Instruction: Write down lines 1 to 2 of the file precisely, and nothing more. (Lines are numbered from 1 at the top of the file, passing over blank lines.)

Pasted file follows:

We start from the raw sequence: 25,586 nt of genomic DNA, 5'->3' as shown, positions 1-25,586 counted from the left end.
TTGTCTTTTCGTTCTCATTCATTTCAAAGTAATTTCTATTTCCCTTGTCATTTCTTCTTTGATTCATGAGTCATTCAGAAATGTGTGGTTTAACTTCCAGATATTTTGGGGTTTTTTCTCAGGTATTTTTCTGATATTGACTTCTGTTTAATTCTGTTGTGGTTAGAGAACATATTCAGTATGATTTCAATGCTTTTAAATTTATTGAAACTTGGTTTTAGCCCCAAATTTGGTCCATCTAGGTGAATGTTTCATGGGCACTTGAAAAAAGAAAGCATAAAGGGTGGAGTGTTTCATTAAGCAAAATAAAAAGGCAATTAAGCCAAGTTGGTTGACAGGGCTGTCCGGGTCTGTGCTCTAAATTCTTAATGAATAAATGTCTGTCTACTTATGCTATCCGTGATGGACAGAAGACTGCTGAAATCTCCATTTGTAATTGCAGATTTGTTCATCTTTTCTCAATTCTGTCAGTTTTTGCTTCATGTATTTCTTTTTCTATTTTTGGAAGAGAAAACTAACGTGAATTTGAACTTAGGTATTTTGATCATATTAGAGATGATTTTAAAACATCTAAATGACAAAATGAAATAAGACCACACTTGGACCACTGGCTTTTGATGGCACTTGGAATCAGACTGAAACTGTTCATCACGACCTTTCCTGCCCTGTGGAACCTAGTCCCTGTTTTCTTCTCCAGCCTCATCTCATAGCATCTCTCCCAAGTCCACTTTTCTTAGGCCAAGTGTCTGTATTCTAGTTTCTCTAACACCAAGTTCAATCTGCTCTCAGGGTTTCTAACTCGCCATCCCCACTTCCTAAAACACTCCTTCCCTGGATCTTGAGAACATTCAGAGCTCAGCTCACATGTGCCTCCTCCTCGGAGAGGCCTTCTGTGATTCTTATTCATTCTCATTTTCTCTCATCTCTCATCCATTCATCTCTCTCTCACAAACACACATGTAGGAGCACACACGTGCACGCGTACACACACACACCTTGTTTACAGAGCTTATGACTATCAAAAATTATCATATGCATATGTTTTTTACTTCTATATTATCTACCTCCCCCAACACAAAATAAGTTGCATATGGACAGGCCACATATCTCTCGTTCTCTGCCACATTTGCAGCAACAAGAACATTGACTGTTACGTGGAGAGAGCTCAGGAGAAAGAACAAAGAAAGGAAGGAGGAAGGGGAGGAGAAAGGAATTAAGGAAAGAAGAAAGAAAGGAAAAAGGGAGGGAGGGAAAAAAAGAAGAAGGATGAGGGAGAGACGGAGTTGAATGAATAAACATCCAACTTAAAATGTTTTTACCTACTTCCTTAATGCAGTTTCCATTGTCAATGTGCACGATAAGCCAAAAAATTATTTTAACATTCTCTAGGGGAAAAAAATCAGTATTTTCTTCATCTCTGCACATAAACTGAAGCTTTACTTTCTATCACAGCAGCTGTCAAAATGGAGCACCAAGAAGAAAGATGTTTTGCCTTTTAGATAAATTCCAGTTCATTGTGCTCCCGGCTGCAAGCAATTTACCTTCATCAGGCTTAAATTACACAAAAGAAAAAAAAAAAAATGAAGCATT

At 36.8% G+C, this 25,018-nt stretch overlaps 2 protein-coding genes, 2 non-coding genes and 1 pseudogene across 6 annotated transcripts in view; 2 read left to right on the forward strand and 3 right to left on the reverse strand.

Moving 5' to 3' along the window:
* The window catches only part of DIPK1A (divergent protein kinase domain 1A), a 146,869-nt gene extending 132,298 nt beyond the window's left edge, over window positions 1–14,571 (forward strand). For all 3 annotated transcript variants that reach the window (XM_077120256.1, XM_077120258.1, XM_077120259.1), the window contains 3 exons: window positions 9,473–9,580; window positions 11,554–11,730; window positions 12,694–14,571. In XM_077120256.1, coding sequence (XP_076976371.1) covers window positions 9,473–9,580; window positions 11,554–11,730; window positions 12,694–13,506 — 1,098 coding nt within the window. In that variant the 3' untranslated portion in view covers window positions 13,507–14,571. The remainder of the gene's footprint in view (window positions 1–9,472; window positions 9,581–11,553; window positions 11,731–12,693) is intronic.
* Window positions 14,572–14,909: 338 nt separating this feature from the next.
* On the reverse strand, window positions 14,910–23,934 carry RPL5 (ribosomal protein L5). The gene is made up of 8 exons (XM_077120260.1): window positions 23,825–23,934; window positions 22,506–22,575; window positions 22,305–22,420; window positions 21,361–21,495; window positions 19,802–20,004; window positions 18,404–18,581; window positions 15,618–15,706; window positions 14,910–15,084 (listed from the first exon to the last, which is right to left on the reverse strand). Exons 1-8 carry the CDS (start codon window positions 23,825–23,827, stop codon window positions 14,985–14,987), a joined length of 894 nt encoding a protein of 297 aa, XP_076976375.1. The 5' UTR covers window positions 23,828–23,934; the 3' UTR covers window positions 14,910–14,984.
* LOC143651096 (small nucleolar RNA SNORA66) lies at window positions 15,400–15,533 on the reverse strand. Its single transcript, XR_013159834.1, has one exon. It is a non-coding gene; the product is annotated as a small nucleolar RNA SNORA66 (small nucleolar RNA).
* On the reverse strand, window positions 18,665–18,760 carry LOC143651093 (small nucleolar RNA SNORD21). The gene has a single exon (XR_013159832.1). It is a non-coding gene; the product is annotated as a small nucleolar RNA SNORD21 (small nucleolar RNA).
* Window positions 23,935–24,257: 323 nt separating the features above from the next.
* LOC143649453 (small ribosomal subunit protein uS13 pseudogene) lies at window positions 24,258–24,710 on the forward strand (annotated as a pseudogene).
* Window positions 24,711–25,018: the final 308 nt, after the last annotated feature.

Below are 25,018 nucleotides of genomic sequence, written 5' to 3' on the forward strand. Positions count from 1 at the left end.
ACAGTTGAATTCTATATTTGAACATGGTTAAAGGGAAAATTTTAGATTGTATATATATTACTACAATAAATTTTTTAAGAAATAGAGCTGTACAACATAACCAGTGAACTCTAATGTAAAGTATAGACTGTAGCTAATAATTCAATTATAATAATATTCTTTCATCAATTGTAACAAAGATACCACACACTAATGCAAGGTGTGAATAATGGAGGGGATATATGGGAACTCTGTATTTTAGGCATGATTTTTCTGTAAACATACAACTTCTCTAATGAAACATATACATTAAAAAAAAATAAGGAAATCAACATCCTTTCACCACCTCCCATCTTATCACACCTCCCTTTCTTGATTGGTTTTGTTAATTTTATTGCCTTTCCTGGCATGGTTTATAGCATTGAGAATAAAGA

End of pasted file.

We start from the raw sequence: 25,586 nt of genomic DNA, 5'->3' as shown, positions 1-25,586 counted from the left end.
TTGTCTTTTCGTTCTCATTCATTTCAAAGTAATTTCTATTTCCCTTGTCATTTCTTCTTTGATTCATGAGTCATTCAGAAATGTGTGGTTTAACTTCCAGATATTTTGGGGTTTTTTCTCAGGTATTTTTCTGATATTGACTTCTGTTTAATTCTGTTGTGGTTAGAGAACATATTCAGTATGATTTCAATGCTTTTAAATTTATTGAAACTTGGTTTTAGCCCCAAATTTGGTCCATCTAGGTGAATGTTTCATGGGCACTTGAAAAAAGAAAGCATAAAGGGTGGAGTGTTTCATTAAGCAAAATAAAAAGGCAATTAAGCCAAGTTGGTTGACAGGGCTGTCCGGGTCTGTGCTCTAAATTCTTAATGAATAAATGTCTGTCTACTTATGCTATCCGTGATGGACAGAAGACTGCTGAAATCTCCATTTGTAATTGCAGATTTGTTCATCTTTTCTCAATTCTGTCAGTTTTTGCTTCATGTATTTCTTTTTCTATTTTTGGAAGAGAAAACTAACGTGAATTTGAACTTAGGTATTTTGATCATATTAGAGATGATTTTAAAACATCTAAATGACAAAATGAAATAAGACCACACTTGGACCACTGGCTTTTGATGGCACTTGGAATCAGACTGAAACTGTTCATCACGACCTTTCCTGCCCTGTGGAACCTAGTCCCTGTTTTCTTCTCCAGCCTCATCTCATAGCATCTCTCCCAAGTCCACTTTTCTTAGGCCAAGTGTCTGTATTCTAGTTTCTCTAACACCAAGTTCAATCTGCTCTCAGGGTTTCTAACTCGCCATCCCCACTTCCTAAAACACTCCTTCCCTGGATCTTGAGAACATTCAGAGCTCAGCTCACATGTGCCTCCTCCTCGGAGAGGCCTTCTGTGATTCTTATTCATTCTCATTTTCTCTCATCTCTCATCCATTCATCTCTCTCTCACAAACACACATGTAGGAGCACACACGTGCACGCGTACACACACACACCTTGTTTACAGAGCTTATGACTATCAAAAATTATCATATGCATATGTTTTTTACTTCTATATTATCTACCTCCCCCAACACAAAATAAGTTGCATATGGACAGGCCACATATCTCTCGTTCTCTGCCACATTTGCAGCAACAAGAACATTGACTGTTACGTGGAGAGAGCTCAGGAGAAAGAACAAAGAAAGGAAGGAGGAAGGGGAGGAGAAAGGAATTAAGGAAAGAAGAAAGAAAGGAAAAAGGGAGGGAGGGAAAAAAAGAAGAAGGATGAGGGAGAGACGGAGTTGAATGAATAAACATCCAACTTAAAATGTTTTTACCTACTTCCTTAATGCAGTTTCCATTGTCAATGTGCACGATAAGCCAAAAAATTATTTTAACATTCTCTAGGGGAAAAAAATCAGTATTTTCTTCATCTCTGCACATAAACTGAAGCTTTACTTTCTATCACAGCAGCTGTCAAAATGGAGCACCAAGAAGAAAGATGTTTTGCCTTTTAGATAAATTCCAGTTCATTGTGCTCCCGGCTGCAAGCAATTTACCTTCATCAGGCTTAAATTACACAAAAGAAAAAAAAAAAAATGAAGCATT